Terror on the TGV? The Terrorist Threat to France's High Speed Train Network
In the post-9/11 world counter-terrorist screening procedures at airports in France have become more expensive for operators and more time consuming for passengers. Passengers now face long delays before boarding their aircraft as they endure x-rays, passport controls, metal detector wands, swabbing for chemical residues and searches for items as benign as shampoo and toothpaste in their hand luggage. As well, while the passenger is passing through security their checked luggage is also being x-rayed and can also be opened for inspection by airport security staff. Passengers travelling by air in France are advised to arrive at the airport hours before an international flight and the era of checking in moments before departure is now a thing of the past.
On France’s high-speed TGV rail network, however, this is not the case. There is no luggage screening, identification checks or ticket controls before boarding the train, and generally only cursory ticket checks once aboard. Passengers are encouraged to check-in moments before their train departs and can purchase tickets at the train station without providing any identifying information whatsoever. Furthermore, there are few to no protections against persons other than passengers placing unaccompanied luggage on the train before departure. In short, whereas passenger and luggage screening at airports in France has been significantly strengthened in light of terrorist threats, it is still possible to walk onto a TGV train with a weapon or explosive device without once being stopped by a security official.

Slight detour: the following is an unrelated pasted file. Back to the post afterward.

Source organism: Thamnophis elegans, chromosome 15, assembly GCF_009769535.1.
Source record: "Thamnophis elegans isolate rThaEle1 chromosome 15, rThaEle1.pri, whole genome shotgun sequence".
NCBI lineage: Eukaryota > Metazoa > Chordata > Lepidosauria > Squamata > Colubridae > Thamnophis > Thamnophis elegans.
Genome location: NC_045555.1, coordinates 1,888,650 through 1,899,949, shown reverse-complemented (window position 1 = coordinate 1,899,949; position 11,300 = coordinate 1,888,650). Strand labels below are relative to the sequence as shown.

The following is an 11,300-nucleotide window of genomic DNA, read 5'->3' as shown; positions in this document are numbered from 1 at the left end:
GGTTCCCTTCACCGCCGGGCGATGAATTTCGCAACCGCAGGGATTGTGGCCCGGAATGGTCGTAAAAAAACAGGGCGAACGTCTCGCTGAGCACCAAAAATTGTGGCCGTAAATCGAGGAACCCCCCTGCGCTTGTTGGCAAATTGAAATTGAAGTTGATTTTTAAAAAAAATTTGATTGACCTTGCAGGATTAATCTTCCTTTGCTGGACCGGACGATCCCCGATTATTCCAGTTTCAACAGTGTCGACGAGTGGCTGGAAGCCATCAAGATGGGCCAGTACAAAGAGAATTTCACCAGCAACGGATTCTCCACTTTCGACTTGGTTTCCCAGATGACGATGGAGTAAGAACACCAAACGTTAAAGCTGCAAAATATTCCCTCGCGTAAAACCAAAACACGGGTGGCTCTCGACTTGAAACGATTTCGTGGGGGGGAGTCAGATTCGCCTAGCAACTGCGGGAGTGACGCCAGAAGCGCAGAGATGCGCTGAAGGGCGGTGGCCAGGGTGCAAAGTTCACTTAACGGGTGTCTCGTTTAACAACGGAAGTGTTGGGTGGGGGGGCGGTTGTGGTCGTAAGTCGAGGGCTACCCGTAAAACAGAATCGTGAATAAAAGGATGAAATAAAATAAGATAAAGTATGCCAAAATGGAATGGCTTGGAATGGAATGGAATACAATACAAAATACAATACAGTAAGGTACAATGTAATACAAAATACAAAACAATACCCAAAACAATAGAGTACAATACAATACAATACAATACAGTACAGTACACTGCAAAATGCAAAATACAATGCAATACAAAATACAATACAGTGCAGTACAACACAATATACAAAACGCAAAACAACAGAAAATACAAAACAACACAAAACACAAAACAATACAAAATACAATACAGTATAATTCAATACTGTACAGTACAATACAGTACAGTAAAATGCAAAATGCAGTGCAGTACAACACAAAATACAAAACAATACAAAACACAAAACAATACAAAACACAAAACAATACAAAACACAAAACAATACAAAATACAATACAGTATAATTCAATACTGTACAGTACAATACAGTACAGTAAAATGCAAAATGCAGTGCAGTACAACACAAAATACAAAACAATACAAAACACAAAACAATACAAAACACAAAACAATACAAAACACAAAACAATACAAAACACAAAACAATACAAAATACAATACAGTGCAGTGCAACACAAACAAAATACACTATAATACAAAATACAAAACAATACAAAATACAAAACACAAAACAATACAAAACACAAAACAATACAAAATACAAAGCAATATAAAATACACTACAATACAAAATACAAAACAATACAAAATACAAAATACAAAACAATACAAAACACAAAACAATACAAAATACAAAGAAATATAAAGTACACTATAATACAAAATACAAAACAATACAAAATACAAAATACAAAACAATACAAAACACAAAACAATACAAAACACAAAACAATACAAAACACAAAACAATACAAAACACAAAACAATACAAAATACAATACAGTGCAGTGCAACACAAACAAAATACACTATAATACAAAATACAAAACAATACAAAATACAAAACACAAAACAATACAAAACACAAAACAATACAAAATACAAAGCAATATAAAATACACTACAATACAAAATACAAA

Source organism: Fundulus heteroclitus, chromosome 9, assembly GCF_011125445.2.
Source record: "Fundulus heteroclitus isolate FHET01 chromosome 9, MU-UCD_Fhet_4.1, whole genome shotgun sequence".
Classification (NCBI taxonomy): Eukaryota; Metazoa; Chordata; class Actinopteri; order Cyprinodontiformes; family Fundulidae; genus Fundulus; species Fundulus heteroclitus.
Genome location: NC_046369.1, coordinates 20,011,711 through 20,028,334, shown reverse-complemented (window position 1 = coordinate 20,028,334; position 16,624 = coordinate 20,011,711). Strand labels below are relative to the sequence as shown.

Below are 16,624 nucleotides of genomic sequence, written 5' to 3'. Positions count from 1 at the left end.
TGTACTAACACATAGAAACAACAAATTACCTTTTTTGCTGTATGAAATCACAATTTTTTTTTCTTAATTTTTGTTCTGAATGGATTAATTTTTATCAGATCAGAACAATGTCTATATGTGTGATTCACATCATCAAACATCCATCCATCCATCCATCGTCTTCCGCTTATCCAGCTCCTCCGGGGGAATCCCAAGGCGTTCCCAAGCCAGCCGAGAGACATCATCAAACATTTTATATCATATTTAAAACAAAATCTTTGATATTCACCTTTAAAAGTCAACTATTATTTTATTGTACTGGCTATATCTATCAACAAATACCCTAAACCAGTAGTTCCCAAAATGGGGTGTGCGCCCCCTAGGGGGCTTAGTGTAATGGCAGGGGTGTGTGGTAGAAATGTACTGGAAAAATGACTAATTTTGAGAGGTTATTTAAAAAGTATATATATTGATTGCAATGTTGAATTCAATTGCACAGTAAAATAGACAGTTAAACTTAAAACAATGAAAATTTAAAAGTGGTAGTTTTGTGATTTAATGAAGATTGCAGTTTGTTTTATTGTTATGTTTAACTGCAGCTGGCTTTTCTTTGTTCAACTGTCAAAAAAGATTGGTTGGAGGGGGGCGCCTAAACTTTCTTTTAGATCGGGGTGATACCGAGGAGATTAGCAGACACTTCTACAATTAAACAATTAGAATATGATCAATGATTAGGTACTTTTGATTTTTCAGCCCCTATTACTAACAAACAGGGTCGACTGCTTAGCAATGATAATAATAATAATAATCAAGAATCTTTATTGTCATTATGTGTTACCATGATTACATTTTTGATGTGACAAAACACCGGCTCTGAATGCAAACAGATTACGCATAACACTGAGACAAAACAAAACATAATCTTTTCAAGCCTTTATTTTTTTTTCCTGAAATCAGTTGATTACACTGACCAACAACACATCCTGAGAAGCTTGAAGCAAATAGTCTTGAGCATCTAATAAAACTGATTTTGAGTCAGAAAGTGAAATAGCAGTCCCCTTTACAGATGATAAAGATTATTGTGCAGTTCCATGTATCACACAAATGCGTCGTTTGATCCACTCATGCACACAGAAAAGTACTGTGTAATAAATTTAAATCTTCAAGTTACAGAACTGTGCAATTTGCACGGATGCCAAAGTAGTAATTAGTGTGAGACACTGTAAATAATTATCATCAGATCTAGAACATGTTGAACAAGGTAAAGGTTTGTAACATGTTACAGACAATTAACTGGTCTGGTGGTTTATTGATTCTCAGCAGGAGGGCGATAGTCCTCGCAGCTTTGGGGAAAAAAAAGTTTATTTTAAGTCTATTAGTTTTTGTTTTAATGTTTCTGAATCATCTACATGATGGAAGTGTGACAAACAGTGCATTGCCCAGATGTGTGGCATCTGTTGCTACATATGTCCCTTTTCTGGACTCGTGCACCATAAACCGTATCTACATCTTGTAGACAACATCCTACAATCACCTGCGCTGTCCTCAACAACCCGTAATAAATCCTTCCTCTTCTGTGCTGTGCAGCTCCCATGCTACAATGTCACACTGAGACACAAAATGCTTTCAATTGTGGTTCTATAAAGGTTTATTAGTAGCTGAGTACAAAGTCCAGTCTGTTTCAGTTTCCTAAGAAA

This paper considers this post-9/11 reality in France in three parts. Firstly, the existing passenger and luggage screening processes at both French airports and French train stations will be explained, compared and contrasted. From this it will be clear that the latter lacks both the attention and rigour of the former. Secondly, the specific weak points in the screening processes associated with the French TGV rail network will be assessed and the opportunities for terrorist infiltration that result will be explored. Thirdly, the paper will identify the three factors most responsible for the failure to implement a passenger and luggage screening strategy on the TGV network: the imagined risk, the cost of implementation and the resultant inconvenience to passengers. Applying examples from inside France, wider Europe and North America, each of these factors will be critiqued and rejected as adequate reasons for the lack of screening procedures. In concluding the paper, it will be argued that the continuing failure to screen passengers and luggage travelling on the French TGV network represents a significant hole in the French counter-terrorist strategy and one that should be addressed by policy makers with urgency.
Dylan Kissane. 2007. Terror on the TGV? The Terrorist Threat to France’s High-Speed Rail Network. Paper presented at the ‘Contemporary Challenges and Future Trends in International Security’ conference, American Graduate School of International Relations and Diplomacy, Paris, France, 20-21 June 2007.
Terror on the TGV PPT